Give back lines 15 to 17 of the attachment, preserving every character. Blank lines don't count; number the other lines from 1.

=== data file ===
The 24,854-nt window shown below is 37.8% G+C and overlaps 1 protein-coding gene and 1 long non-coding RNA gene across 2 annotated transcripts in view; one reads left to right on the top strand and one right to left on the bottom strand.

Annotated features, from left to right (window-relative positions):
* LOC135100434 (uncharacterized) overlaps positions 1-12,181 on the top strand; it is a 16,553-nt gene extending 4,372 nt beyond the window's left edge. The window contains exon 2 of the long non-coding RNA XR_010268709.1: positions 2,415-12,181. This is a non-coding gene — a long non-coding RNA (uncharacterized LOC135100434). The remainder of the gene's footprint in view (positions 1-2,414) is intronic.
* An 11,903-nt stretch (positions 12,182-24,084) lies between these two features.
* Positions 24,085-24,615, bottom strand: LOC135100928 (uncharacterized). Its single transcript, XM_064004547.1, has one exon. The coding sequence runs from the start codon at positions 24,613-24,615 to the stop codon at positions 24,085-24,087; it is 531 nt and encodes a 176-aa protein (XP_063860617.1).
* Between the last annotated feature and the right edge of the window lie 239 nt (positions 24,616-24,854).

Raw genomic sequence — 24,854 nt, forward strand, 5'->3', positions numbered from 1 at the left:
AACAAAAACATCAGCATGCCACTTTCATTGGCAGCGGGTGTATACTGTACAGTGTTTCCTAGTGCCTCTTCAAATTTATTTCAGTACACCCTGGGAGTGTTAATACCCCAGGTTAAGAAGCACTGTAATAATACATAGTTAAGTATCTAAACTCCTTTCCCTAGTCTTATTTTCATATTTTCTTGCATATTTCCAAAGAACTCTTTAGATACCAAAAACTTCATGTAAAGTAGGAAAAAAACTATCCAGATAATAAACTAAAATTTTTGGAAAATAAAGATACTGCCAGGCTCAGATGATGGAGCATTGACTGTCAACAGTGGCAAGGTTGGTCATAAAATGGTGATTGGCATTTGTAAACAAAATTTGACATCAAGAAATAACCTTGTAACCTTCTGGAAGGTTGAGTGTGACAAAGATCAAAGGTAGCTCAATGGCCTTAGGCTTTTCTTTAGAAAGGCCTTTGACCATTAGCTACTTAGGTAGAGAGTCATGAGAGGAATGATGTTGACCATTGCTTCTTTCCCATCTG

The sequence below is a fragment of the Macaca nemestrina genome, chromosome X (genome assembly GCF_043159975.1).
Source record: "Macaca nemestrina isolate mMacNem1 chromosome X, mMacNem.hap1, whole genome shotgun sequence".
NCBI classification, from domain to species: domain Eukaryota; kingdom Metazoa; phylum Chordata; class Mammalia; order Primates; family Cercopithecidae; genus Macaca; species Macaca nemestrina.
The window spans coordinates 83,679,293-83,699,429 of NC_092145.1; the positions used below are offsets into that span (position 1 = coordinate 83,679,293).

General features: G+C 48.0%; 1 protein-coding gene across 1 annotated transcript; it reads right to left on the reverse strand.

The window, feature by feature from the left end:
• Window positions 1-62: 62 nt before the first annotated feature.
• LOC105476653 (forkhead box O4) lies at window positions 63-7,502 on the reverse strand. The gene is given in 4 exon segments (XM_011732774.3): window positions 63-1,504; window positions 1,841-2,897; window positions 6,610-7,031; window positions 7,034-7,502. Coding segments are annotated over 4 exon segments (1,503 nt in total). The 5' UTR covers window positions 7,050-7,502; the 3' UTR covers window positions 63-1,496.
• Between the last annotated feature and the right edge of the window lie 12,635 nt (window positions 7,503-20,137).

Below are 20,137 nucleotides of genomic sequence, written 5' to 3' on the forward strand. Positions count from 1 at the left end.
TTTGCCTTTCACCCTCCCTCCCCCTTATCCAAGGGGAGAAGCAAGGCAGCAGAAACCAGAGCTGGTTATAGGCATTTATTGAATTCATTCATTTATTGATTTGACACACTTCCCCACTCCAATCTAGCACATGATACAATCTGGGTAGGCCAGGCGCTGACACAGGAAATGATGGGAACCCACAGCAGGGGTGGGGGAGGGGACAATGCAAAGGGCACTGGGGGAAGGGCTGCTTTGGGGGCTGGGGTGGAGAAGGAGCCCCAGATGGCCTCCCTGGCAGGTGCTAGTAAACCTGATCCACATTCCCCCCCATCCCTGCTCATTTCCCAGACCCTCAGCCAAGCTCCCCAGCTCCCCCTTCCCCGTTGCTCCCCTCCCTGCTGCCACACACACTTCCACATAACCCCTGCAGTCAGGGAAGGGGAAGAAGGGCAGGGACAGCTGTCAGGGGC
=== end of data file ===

• Window positions 1-62: 62 nt before the first annotated feature.
• LOC105476653 (forkhead box O4) lies at window positions 63-7,502 on the reverse strand. The gene is given in 4 exon segments (XM_011732774.3): window positions 63-1,504; window positions 1,841-2,897; window positions 6,610-7,031; window positions 7,034-7,502. Coding segments are annotated over 4 exon segments (1,503 nt in total). The 5' UTR covers window positions 7,050-7,502; the 3' UTR covers window positions 63-1,496.
• Between the last annotated feature and the right edge of the window lie 12,635 nt (window positions 7,503-20,137).